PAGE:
African universities need more support


African universities expect the resolutions taken at the United Nations Food Systems Summit on September 23 to increase the capacity of institutions to effectively contribute to ending hunger and enhancing food security for the peoples of the continent.

They hope that some of the points that will be highlighted at the end of the summit (UNFSS) will lead governments and other actors to recognize and support the role that universities and the research community play in ensuring adequate and nutritious food for all.

They can do this by pushing governments to commit to increasing funding for research and development (R&D) and raising financial support for the higher education sector, said Professor Adipala Ekwamu, Executive Secretary of the Regional Universities Forum for Capacity Building in Agriculture (RUFORUM), which led an 18-month Africa-wide pre-summit dialogue process.

“We expect general statements on a range of issues at the summit, but what is most important is what happens after the summit at the African Union (AU) level. We expect universities to receive more support to build their research capacity so that they can educate governments on what needs to be done to strengthen our food systems, ”he said.

In addition, actions were expected to be instituted to strengthen the links between universities and policy makers, recognizing that institutions, through research, development and human capital training, were essential for the development of agriculture. . As such, researchers must be part of policy formulation, he stressed.

The role of the African Union

The AU should ensure that governments meet their commitment to allocate 1% of their gross domestic product each year to R&D, and ensure that the Science, Technology and Innovation Strategy for Africa (STISA-2024) be implemented. The document seeks to anchor science, technology and innovation as key catalysts for achieving Africa’s development goals.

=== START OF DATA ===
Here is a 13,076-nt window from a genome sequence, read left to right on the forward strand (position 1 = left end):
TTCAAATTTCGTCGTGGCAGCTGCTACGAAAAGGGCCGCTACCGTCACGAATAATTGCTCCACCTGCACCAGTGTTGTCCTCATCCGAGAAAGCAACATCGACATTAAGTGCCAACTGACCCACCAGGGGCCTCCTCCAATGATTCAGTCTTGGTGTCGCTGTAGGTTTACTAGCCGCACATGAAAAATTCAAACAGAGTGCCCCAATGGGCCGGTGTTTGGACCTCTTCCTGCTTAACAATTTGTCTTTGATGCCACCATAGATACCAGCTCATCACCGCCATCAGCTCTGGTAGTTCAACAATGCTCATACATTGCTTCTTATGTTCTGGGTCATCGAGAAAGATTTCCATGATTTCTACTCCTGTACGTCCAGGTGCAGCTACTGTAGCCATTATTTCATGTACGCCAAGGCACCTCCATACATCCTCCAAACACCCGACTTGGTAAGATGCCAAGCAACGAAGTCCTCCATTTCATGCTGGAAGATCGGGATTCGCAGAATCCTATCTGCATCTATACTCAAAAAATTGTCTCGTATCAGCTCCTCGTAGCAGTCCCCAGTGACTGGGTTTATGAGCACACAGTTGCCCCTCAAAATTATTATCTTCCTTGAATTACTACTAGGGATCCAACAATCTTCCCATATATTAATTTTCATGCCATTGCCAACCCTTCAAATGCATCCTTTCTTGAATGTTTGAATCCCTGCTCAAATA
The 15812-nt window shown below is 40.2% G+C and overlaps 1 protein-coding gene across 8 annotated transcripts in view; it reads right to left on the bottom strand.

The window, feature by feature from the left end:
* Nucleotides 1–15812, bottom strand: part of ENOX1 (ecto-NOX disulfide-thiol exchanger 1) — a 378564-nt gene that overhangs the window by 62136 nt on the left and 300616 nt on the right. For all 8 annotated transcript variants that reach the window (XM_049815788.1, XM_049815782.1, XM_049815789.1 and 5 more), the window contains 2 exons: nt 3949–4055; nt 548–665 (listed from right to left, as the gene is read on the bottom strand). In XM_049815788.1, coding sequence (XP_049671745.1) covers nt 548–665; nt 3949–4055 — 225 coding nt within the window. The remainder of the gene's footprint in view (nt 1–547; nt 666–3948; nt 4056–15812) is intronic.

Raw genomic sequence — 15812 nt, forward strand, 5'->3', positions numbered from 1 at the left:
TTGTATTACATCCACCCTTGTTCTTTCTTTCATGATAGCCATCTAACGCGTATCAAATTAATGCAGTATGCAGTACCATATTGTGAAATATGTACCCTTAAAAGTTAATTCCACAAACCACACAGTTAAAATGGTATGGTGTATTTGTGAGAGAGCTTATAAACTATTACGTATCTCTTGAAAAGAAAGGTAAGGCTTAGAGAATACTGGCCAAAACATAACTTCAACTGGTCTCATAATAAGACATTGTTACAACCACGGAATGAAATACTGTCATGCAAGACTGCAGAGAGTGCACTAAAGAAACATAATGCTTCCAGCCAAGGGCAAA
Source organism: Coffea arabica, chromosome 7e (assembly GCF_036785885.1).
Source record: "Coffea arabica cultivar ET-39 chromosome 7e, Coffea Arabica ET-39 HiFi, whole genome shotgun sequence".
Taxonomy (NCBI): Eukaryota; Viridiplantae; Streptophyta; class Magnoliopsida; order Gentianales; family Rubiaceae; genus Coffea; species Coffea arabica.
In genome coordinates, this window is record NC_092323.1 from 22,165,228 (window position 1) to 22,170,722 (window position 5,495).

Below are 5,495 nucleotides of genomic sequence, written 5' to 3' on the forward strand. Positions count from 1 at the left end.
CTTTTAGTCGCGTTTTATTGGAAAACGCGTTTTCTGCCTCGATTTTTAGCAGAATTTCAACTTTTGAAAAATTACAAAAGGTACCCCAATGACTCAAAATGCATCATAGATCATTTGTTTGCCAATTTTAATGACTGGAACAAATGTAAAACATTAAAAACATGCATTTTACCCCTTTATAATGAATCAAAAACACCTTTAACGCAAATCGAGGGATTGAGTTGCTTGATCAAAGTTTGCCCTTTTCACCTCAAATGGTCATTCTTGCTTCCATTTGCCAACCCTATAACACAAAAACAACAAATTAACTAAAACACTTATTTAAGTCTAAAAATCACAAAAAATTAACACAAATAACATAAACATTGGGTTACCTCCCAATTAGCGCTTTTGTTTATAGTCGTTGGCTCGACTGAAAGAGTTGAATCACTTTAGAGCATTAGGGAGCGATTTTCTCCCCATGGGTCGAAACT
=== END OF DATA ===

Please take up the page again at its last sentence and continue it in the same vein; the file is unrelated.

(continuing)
“Even though we have many weak economies in Africa and many competing demands for available resources, we should learn to invest in the areas that give the best returns. In this case, research and development and training have been shown to yield good returns on investment, ”said Ekwamu. News from academia.

For their part, universities should strive to deliver “scalable” and “impactful” innovations aimed at transforming communities. While they are at it, they need to listen to people, including their concerns about the way they do things, Ekwamu added.

Kay Muir-Leresche, retired professor of natural resource economics and member of RUFORUM’s international advisory group, said the summit should set out a commitment to invest in building skills and relevant information at the local level to harness the potential of Africa not only to address the food crisis, but to improve progress towards the achievement of the Sustainable Development Goals and to achieve the aspirations of Africa’s Agenda 2063.

Africa, with its very low productivity and high underemployment, has the potential to become the global food basket and could use new technologies to overcome some of the infrastructural constraints it faces, she said.

“But, to take advantage of these innovations, systematic upgrading and investment in African universities is needed,” Muir-Leresche said.

She expressed concern that the meeting’s agenda would remain that of “big economies and that the proposed systems do not take into account voices coming from Africa”.

“Many dialogues took place across Africa and the ministers concerned reflected on some of the main issues highlighted. But it is not clear that a real commitment to address the long-term issues of supporting food system transformation will focus on African universities with real transparency, through strengthening African research and research systems. education, ”said Muir-Leresche.